# Sound and Fury

Signifying nothing

## Ennumerating structures on sets

I have a question: for a set of N elements, how many different ways are there of partitioning it? In other words, how many distinct equivalence relations are there on a set? Similarly, how many distinct strict total orderings are there? How many weak partial orderings?

All of these things (equivalence relations, orderings…) are determined by sets of ordered pairs on the set. So is it easier to calculate numerical formulae for each type of structure on the set, or is it easier to demonstrate that, for example there are more weak partial orderings than there are partitions… It’s trivial, for example, to show that there are at least as many weak partial orderings as there are strict total ones, since each strict total order is equivalent to a weak partial order.

There could be quite a lot of partitions. A partition is a subset of the power set. Or an element of the power set of the power set. So the absolute upper bound on partitions for a 4 element set is 2^(2^4) = 65,536. Obviously this is a ridiculously high figure, but I can’t see an easier way to get closer to the actual number. I am no good at combinatorics. But for the 4 element set you could probably just list all the possible partitions. First list all the ways the sets could break down:

• 1,1,1,1
• 2,1,1
• 2,2
• 3,1
• 4

Then list the number of ways of splitting up the 4 elements, A,B,C,D into those sets.

• Only one {1,1,1,1} partition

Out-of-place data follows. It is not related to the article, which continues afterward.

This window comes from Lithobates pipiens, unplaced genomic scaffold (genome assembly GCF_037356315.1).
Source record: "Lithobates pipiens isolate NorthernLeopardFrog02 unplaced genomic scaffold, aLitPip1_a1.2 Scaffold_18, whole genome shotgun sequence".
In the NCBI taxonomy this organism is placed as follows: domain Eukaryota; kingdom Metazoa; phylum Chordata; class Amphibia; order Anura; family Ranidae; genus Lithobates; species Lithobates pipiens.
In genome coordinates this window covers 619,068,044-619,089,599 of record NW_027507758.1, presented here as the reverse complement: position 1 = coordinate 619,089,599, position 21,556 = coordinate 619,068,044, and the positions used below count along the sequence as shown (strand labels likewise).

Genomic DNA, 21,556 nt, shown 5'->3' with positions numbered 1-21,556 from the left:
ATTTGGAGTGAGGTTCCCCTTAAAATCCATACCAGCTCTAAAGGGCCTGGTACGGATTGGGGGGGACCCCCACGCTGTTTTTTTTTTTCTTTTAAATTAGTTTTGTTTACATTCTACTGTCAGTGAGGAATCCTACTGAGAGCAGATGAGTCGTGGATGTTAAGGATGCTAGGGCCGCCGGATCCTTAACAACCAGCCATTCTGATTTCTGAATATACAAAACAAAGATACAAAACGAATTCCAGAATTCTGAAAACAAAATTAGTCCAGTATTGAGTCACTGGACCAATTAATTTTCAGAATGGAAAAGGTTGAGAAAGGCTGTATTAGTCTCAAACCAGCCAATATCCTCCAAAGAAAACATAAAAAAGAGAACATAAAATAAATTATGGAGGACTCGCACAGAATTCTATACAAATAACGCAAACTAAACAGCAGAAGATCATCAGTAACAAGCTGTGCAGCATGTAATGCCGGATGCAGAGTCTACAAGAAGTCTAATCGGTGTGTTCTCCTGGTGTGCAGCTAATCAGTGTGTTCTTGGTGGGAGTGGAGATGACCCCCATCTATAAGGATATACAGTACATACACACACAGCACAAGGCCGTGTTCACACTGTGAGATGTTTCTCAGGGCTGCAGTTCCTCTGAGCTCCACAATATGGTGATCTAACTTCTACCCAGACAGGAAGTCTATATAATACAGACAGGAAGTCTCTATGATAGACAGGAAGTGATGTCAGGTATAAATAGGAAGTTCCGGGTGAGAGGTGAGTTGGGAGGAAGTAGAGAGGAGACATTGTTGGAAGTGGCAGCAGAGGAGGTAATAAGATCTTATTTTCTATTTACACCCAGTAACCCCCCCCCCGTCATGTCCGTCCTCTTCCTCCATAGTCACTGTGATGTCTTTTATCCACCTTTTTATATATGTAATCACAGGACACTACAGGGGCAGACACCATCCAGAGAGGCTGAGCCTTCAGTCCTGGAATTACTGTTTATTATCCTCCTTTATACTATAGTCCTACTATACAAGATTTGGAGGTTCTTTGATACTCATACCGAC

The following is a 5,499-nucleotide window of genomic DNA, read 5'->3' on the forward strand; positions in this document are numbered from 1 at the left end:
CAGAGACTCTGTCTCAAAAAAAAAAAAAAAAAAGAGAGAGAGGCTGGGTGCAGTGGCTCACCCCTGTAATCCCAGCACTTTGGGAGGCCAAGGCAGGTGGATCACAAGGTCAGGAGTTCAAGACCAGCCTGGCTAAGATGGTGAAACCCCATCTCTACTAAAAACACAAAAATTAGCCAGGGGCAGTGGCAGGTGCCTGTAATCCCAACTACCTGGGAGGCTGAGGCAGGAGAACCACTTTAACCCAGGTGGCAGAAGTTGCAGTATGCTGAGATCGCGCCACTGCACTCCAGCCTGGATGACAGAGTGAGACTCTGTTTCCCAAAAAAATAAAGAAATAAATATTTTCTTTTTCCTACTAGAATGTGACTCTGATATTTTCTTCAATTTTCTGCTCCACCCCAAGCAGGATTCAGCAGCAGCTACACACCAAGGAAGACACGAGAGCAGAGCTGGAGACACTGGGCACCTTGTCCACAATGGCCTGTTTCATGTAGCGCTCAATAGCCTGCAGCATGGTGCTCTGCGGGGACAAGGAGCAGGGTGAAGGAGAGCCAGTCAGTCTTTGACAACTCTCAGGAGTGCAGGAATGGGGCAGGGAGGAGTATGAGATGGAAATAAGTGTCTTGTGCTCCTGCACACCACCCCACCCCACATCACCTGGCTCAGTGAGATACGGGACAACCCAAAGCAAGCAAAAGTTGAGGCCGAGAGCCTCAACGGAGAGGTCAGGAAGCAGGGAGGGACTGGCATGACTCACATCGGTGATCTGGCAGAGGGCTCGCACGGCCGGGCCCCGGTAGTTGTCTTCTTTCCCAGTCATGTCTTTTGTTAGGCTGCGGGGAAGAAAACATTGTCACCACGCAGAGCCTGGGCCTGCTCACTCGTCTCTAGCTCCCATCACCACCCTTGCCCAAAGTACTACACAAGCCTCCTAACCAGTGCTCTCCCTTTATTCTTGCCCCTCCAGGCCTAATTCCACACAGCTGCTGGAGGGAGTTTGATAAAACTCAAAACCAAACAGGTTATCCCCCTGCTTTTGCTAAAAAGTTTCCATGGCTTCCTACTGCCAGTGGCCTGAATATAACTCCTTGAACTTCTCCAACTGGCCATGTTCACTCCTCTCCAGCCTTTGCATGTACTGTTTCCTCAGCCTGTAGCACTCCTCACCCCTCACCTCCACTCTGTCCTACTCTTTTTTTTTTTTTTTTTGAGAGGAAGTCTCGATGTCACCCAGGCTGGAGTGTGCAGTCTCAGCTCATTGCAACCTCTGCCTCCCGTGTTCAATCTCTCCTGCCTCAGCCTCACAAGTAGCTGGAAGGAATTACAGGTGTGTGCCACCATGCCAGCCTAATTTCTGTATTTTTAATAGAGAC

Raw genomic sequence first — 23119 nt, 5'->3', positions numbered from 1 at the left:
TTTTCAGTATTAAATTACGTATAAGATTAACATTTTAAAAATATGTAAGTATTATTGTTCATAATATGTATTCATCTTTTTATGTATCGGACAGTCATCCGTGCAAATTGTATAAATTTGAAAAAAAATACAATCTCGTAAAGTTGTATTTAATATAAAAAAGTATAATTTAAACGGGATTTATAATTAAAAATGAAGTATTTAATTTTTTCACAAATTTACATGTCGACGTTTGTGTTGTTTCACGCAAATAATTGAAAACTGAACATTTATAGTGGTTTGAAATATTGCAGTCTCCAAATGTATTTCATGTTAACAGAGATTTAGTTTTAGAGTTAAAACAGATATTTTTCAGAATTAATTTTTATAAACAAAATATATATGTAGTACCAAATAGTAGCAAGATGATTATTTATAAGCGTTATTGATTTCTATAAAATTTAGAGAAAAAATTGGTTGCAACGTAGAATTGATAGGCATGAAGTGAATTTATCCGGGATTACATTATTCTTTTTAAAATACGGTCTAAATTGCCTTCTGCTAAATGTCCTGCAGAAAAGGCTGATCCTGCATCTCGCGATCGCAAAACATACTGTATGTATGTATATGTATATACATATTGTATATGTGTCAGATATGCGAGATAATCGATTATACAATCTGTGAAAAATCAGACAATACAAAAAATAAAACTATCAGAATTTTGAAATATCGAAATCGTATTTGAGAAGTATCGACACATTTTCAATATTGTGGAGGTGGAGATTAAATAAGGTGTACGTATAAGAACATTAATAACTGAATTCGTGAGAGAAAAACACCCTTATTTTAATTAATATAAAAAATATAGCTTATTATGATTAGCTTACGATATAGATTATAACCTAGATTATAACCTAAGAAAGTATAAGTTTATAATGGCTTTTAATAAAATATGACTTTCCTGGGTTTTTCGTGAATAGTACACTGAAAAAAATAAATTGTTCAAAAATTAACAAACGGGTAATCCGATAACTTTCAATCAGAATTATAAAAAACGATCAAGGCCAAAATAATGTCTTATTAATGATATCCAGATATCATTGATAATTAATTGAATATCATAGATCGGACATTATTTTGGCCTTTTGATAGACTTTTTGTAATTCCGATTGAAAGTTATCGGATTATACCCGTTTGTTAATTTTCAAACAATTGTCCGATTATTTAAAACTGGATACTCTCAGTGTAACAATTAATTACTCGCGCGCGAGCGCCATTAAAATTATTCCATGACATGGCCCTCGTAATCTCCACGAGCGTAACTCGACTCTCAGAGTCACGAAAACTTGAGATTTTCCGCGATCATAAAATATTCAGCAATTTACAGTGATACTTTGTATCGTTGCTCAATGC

• Six {2,1,1}
• Six {2,2}
• Four {3,1}
• One {4}

For a total of 18 partitions. So there are more partitions than there are subsets. But for the 2 element set, the power set has 4 elements, whereas there are only two possible partitions. My guess is for bigger sets there will be more partitions than there are subsets.

As for strict total orderings, I think there will be N! of them. Because there are N choices for the maximal element, N-1 choices for the next “biggest” and so on. So the 4 element set has 24 strict total orderings on it. N! > 2^N for N>3. As for weak partial ordering, there’s probably even more of them…

What other kinds of structure can one impose on a set? If one thinks of graph theory in terms of set theoretic structure, what then? In undirected graphs, the edges of a graph are pairs of elements of the set of vertices. I just did a little googling and learned that there is something called “graph ennumeration” which is where one studies the number of graphs with a certain number of vertices that have certain properties. Much like the classification of finite groups, I suppose. So for example there are no asymmetric graphs with less than 5 vertices. (Or possibly 6?)

Anyway, that’s just what I was thinking about this morning, when I should probably have been trying to understand the game theory lecture…